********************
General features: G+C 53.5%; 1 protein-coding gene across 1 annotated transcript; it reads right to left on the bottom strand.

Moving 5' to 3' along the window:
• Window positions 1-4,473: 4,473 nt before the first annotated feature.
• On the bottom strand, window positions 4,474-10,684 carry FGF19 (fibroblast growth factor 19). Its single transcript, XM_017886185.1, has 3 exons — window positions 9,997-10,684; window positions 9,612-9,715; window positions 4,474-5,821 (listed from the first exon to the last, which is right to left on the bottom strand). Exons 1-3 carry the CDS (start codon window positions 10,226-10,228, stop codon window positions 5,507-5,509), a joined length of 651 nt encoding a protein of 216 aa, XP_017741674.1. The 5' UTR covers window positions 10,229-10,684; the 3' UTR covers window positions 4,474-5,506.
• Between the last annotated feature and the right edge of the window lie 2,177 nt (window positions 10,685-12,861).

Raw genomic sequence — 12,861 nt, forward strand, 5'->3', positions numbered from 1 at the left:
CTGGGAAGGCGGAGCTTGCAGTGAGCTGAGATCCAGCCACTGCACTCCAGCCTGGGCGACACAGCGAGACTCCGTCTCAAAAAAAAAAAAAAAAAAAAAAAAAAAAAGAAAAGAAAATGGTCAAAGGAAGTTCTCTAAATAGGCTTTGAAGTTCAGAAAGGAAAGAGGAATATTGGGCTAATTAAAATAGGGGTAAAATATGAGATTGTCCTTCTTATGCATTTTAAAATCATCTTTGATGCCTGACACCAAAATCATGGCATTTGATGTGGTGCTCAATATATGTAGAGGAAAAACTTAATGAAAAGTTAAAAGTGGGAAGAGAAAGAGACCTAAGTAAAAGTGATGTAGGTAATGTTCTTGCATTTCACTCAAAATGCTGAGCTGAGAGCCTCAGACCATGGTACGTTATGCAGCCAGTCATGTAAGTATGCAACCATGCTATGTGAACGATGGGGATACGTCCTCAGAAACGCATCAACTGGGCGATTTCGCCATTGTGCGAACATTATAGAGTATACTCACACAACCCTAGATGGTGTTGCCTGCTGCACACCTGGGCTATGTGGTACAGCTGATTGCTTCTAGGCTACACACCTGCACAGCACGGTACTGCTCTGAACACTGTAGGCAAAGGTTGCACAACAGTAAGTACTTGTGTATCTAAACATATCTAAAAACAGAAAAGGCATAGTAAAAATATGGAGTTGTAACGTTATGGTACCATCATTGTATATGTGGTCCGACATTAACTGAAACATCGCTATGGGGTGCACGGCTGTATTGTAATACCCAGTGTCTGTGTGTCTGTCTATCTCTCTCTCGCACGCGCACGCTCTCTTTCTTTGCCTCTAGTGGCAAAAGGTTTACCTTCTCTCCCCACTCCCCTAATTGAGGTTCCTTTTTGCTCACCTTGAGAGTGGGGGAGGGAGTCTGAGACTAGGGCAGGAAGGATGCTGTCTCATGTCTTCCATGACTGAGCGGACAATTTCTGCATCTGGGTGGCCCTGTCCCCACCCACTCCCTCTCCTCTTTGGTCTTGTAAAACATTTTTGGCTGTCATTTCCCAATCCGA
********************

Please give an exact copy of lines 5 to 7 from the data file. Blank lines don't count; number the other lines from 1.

• Between the last annotated feature and the right edge of the window lie 2,177 nt (window positions 10,685-12,861).

Raw genomic sequence — 12,861 nt, forward strand, 5'->3', positions numbered from 1 at the left:
CTGGGAAGGCGGAGCTTGCAGTGAGCTGAGATCCAGCCACTGCACTCCAGCCTGGGCGACACAGCGAGACTCCGTCTCAAAAAAAAAAAAAAAAAAAAAAAAAAAAAGAAAAGAAAATGGTCAAAGGAAGTTCTCTAAATAGGCTTTGAAGTTCAGAAAGGAAAGAGGAATATTGGGCTAATTAAAATAGGGGTAAAATATGAGATTGTCCTTCTTATGCATTTTAAAATCATCTTTGATGCCTGACACCAAAATCATGGCATTTGATGTGGTGCTCAATATATGTAGAGGAAAAACTTAATGAAAAGTTAAAAGTGGGAAGAGAAAGAGACCTAAGTAAAAGTGATGTAGGTAATGTTCTTGCATTTCACTCAAAATGCTGAGCTGAGAGCCTCAGACCATGGTACGTTATGCAGCCAGTCATGTAAGTATGCAACCATGCTATGTGAACGATGGGGATACGTCCTCAGAAACGCATCAACTGGGCGATTTCGCCATTGTGCGAACATTATAGAGTATACTCACACAACCCTAGATGGTGTTGCCTGCTGCACACCTGGGCTATGTGGTACAGCTGATTGCTTCTAGGCTACACACCTGCACAGCACGGTACTGCTCTGAACACTGTAGGCAAAGGTTGCACAACAGTAAGTACTTGTGTATCTAAACATATCTAAAAACAGAAAAGGCATAGTAAAAATATGGAGTTGTAACGTTATGGTACCATCATTGTATATGTGGTCCGACATTAACTGAAACATCGCTATGGGGTGCACGGCTGTATTGTAATACCCAGTGTCTGTGTGTCTGTCTATCTCTCTCTCGCACGCGCACGCTCTCTTTCTTTGCCTCTAGTGGCAAAAGGTTTACCTTCTCTCCCCACTCCCCTAATTGAGGTTCCTTTTTGCTCACCTTGAGAGTGGGGGAGGGAGTCTGAGACTAGGGCAGGAAGGATGCTGTCTCATGTCTTCCATGACTGAGCGGACAATTTCTGCATCTGGGTGGCCCTGTCCCCACCCACTCCCTCTCCTCTTTGGTCTTGTAAAACATTTTTGGCTGTCATTTCCCAATCCGA